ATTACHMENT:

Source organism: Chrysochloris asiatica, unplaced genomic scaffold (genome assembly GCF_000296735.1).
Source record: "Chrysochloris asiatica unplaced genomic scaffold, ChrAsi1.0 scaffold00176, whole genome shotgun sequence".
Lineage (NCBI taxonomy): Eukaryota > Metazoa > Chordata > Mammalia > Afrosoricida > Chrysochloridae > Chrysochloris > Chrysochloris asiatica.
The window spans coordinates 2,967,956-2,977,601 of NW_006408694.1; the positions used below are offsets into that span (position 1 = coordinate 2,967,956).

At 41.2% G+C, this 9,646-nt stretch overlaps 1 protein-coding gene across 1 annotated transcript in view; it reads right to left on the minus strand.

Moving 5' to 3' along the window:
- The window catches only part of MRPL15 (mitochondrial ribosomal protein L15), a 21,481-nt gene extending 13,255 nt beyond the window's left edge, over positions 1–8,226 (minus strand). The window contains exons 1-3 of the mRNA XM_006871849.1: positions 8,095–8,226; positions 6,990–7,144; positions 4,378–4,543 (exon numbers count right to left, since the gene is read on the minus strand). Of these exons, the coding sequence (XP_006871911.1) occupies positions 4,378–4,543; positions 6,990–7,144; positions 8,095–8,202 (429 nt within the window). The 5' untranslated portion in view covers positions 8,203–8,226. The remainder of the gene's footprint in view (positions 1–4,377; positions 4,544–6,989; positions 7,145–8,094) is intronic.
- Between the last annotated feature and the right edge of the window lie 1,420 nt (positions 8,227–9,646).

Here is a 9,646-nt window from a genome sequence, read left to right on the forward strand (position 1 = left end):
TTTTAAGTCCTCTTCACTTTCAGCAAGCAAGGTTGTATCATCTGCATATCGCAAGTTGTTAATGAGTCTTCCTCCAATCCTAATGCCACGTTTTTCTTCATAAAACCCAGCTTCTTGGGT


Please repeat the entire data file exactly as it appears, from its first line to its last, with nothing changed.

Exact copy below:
Source organism: Chrysochloris asiatica, unplaced genomic scaffold (genome assembly GCF_000296735.1).
Source record: "Chrysochloris asiatica unplaced genomic scaffold, ChrAsi1.0 scaffold00176, whole genome shotgun sequence".
Lineage (NCBI taxonomy): Eukaryota > Metazoa > Chordata > Mammalia > Afrosoricida > Chrysochloridae > Chrysochloris > Chrysochloris asiatica.
The window spans coordinates 2,967,956-2,977,601 of NW_006408694.1; the positions used below are offsets into that span (position 1 = coordinate 2,967,956).

At 41.2% G+C, this 9,646-nt stretch overlaps 1 protein-coding gene across 1 annotated transcript in view; it reads right to left on the minus strand.

Moving 5' to 3' along the window:
- The window catches only part of MRPL15 (mitochondrial ribosomal protein L15), a 21,481-nt gene extending 13,255 nt beyond the window's left edge, over positions 1–8,226 (minus strand). The window contains exons 1-3 of the mRNA XM_006871849.1: positions 8,095–8,226; positions 6,990–7,144; positions 4,378–4,543 (exon numbers count right to left, since the gene is read on the minus strand). Of these exons, the coding sequence (XP_006871911.1) occupies positions 4,378–4,543; positions 6,990–7,144; positions 8,095–8,202 (429 nt within the window). The 5' untranslated portion in view covers positions 8,203–8,226. The remainder of the gene's footprint in view (positions 1–4,377; positions 4,544–6,989; positions 7,145–8,094) is intronic.
- Between the last annotated feature and the right edge of the window lie 1,420 nt (positions 8,227–9,646).

Here is a 9,646-nt window from a genome sequence, read left to right on the forward strand (position 1 = left end):
TTTTAAGTCCTCTTCACTTTCAGCAAGCAAGGTTGTATCATCTGCATATCGCAAGTTGTTAATGAGTCTTCCTCCAATCCTAATGCCACGTTTTTCTTCATAAAACCCAGCTTCTTGGGT